There's A Mysterious And Deadly Brain Disorder Affecting Dozens In One Canadian Province

by Nikkya Hargrove
Scary Mommy and CGinspiration/KeithBinns/Getty

In New Brunswick, a Canadian province, a concentrated cluster of people have been diagnosed with a mysterious illness. It’s a disease that has infected 48 people in the Acadian Peninsula in northeast New Brunswick and the Moncton region in the southeast. Residents diagnosed with the disease range in age from 18-85, and no one knows why. Their symptoms resemble so many other kinds of diseases, from Alzheimer’s to cancer. Those who have contracted the disease report hair loss, increased anxiety or depression, blurred vision, memory loss and a host of other symptoms. It causes brain atrophy, and its origins are so mysterious that until they can pinpoint exactly what it is, experts have called it “New Brunswick Cluster of Neurological Syndrome of Unknown Cause.”

The first known case of the disease dates back to 2015. Over the last few years, more and more patients have showed up to hospitals in New Brunswick with similar symptoms. Besides the symptoms mentioned earlier, other symptoms include involuntary muscle jerks, weight loss, hallucinations, and insomnia; medications can help alleviate those symptoms, but they are not a cure.

In 2019, cases increased and 11 patients with this mysterious disease showed up in hospitals. In 2020, the number increased to 24 people. Scientists have been researching this disease since its onset; however, what researchers know about the disease is very little. For now, it’s about educating residents regarding the symptoms associated with the mysterious disease. The demographic most diagnosed with the disease are both men and women, with a median age of 59. The disease takes 18-36 months to progress, throwing off one’s balance and coordination. Can you imagine having a disease for two years, eating away at your brain, and not knowing what it is?


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The New Brunswick Cluster of Neurological Syndrome of Unknown Cause is baffling to medical professionals. The research group investigating the disease, led by neurologist Alier Marrero of Moncton’s Dr. Georges-L.-Dumont University Hospital Centre, has confirmed that the disease is not genetic. “Before coming out with a definition of a new condition, you need to have a lot of information to be sure that you are not diagnosing something else such as a disease that is treatable,” he told CBC news.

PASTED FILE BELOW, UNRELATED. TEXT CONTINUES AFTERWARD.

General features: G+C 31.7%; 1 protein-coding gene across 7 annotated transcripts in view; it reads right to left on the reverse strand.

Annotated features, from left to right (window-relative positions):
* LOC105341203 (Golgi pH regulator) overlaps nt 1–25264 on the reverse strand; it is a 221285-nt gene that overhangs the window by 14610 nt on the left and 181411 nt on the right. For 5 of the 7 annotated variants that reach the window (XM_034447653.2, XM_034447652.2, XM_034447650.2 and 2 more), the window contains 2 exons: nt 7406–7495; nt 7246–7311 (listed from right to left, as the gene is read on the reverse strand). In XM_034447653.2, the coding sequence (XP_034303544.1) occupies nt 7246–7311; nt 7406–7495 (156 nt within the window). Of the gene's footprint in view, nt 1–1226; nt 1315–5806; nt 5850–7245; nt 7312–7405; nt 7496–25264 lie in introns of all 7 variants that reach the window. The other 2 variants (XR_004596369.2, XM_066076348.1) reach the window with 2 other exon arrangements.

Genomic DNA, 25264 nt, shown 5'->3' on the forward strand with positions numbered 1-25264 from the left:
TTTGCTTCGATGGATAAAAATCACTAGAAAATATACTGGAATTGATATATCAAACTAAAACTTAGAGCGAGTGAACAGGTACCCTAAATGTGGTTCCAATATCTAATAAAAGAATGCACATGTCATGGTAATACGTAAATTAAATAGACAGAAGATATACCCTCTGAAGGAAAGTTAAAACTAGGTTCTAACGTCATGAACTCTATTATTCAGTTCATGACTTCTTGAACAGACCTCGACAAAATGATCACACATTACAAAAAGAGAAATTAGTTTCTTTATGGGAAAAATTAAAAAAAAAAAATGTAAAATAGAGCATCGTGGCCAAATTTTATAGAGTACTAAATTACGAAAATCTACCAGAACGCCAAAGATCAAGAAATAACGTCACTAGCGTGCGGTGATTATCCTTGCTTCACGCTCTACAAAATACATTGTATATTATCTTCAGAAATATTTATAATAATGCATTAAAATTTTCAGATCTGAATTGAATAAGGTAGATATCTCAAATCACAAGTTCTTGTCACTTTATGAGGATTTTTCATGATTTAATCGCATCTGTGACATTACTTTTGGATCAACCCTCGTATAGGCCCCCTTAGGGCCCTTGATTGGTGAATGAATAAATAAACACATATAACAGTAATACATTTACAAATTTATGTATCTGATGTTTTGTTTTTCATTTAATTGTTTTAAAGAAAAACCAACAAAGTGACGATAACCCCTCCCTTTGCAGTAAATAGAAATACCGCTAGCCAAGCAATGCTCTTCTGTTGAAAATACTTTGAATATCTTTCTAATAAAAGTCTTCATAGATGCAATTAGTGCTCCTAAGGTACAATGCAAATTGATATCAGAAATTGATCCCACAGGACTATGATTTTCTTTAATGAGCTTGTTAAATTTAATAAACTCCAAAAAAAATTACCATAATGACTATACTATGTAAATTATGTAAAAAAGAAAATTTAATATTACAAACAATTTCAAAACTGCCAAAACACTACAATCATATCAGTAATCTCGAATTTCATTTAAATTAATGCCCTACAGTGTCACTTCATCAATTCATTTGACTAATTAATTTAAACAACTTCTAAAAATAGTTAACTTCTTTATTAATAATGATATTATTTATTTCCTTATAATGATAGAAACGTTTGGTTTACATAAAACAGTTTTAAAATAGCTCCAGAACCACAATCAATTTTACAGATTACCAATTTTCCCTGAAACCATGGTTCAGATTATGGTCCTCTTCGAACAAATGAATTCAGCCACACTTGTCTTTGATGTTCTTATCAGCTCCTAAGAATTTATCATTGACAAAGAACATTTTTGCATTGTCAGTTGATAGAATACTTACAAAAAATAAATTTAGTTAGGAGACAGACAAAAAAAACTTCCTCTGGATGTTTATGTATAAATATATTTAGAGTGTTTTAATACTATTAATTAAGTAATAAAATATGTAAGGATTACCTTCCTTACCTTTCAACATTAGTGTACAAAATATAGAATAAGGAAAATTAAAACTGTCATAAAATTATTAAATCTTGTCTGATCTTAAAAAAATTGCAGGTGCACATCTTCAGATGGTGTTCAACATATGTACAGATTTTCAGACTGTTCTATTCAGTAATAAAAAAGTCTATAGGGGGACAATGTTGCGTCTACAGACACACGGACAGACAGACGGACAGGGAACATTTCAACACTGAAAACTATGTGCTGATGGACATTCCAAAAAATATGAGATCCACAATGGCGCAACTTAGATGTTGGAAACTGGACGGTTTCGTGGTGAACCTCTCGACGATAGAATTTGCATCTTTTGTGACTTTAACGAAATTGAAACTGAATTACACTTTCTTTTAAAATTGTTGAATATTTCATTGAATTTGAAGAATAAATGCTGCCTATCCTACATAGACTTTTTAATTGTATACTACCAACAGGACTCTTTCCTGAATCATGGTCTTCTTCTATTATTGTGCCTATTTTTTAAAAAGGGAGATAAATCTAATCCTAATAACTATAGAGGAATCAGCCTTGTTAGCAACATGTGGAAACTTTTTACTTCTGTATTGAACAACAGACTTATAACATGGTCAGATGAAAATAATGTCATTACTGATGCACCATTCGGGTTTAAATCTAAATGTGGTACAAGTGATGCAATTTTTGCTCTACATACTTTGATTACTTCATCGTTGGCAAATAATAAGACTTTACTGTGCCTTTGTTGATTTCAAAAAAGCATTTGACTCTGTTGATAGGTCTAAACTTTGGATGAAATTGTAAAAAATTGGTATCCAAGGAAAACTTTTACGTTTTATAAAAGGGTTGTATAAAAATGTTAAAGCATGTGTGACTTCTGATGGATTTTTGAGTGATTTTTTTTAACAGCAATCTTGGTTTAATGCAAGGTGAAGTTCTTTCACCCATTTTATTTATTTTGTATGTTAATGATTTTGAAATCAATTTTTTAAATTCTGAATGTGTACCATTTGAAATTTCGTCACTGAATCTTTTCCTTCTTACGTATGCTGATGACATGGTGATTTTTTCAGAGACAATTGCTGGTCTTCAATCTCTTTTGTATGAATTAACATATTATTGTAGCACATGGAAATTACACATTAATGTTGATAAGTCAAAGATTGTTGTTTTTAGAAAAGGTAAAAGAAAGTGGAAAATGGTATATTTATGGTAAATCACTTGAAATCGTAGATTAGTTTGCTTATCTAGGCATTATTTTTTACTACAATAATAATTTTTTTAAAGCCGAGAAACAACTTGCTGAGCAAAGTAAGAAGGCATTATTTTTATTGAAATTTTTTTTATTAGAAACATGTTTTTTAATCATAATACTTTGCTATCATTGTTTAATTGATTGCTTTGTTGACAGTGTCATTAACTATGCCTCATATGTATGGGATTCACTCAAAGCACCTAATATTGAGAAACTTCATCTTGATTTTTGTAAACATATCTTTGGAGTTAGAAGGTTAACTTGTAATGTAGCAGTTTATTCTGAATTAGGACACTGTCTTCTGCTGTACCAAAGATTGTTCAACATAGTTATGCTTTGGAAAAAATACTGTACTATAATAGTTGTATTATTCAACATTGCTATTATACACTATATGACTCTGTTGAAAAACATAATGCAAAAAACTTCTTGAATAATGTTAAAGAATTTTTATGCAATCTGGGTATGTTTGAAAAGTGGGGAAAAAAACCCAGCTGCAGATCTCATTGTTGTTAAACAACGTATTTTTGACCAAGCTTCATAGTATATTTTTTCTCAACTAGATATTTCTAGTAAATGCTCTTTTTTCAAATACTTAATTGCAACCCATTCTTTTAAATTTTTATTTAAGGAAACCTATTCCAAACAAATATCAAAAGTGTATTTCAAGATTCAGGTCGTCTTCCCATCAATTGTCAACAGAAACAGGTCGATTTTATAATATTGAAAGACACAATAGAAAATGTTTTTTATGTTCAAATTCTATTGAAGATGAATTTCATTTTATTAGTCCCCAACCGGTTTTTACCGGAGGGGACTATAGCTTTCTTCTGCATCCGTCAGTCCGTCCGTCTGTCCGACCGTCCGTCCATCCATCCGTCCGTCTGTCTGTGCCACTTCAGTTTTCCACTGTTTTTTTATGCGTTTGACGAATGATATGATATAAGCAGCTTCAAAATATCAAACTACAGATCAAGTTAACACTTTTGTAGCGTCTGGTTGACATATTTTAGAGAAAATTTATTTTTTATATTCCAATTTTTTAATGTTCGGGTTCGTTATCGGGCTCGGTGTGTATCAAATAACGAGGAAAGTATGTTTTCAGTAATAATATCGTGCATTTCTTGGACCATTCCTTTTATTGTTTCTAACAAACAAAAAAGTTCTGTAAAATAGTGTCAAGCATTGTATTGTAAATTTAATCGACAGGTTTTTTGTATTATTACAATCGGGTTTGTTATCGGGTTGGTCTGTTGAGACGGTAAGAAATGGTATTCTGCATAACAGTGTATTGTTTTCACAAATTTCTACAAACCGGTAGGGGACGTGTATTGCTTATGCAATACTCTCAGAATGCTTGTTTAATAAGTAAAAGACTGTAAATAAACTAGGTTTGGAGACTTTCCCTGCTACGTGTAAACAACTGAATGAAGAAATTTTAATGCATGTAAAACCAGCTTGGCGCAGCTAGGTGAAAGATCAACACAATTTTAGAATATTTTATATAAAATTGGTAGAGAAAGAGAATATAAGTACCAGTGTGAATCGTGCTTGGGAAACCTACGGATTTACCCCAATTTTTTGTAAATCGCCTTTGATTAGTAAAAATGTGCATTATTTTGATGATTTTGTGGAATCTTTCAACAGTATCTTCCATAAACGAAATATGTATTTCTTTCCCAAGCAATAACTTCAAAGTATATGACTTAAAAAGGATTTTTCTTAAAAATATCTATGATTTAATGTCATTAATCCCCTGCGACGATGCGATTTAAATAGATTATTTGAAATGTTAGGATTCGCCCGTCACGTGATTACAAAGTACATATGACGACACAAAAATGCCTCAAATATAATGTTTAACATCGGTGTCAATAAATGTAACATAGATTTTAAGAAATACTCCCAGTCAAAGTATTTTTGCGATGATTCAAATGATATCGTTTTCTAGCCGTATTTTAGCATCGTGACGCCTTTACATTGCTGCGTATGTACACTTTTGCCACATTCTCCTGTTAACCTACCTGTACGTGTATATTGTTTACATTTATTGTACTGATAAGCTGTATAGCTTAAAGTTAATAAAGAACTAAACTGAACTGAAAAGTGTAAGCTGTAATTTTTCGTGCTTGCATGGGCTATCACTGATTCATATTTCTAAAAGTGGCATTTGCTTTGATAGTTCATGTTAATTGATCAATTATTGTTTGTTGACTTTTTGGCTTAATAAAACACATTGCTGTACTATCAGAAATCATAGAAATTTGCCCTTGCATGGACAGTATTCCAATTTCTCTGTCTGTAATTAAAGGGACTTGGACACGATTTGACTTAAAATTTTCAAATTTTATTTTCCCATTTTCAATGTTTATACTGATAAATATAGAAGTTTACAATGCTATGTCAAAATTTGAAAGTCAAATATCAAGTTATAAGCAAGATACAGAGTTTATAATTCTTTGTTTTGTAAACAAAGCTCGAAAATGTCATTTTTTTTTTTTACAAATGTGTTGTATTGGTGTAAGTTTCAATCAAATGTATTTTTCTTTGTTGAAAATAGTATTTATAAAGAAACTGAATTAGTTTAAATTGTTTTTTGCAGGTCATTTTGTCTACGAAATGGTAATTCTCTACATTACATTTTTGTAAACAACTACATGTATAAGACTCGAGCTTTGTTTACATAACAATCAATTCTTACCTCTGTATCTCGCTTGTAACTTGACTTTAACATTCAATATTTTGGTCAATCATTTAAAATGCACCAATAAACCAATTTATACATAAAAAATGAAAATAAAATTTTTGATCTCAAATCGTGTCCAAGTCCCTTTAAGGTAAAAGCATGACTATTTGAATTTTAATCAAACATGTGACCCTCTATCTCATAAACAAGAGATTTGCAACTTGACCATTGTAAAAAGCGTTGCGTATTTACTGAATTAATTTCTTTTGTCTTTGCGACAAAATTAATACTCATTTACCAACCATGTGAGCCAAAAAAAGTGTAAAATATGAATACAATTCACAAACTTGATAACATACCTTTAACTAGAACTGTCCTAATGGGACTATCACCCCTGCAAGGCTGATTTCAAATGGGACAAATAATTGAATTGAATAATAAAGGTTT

Scientists and physicians are looking to find answers where there are none. All tests performed have come back negative. While origin of the disease is unknown, people diagnosed with the disease have symptoms similar to a disease called Creutzfeldt-Jakob disease. A neurodegenerative brain disease that infects one in 1 million people, the Creutzfeldt-Jakob disease is the result of an abnormal prion protein, and those with the disease usually die within a year of diagnosis. The preliminary thought is that the disease originates in the environment. Marrero and his team believe that environmental causes which could be found in food, water or toxins is the cause of the disease wreaking havoc in New Brunswick.

Since its onset, six people of the 48 diagnosed have died in the New Brunswick peninsula. Mayor Haché, of a town in New Brunswick called Caraquet, said in an interview in The Washington Post: “The population is in shock to realize that there’s a sickness out there, and we don’t know anything about it, and we don’t know where it’s coming from, and we don’t know what to do to protect ourselves from it.”

In hopes of finding answers, physicians have performed comprehensive testing on patients: blood testing, genetic testing, cancer screening, tests for zoonotic infectious diseases which cause neurological symptoms, even performing brain autopsies on the dead in hopes of finding a cause. But as of yet, no answers have been uncovered.

Chief Medical Officer of Health Dr. Jennifer Russell sent out a memo to physicians in early March in an attempt to help the medical community diagnose the disease. In her message, she urged physicians to take note of patients presenting with, “changes in behaviour, sleep disturbances, unexplained pain, visual hallucinations, coordination problems and severe muscle and brain atrophy.” She went on to say that her team is “searching for common links” and that “At this point, we have more questions than answers.” For the residents of New Brunswick, this has to be terrifying — especially on the heels of a pandemic that has left the world reeling.

For now, the disease has not been discovered elsewhere in Canada or anywhere else in the world. Now, we watch and wait to see what happens next — in New Brunswick, and hopefully nowhere else.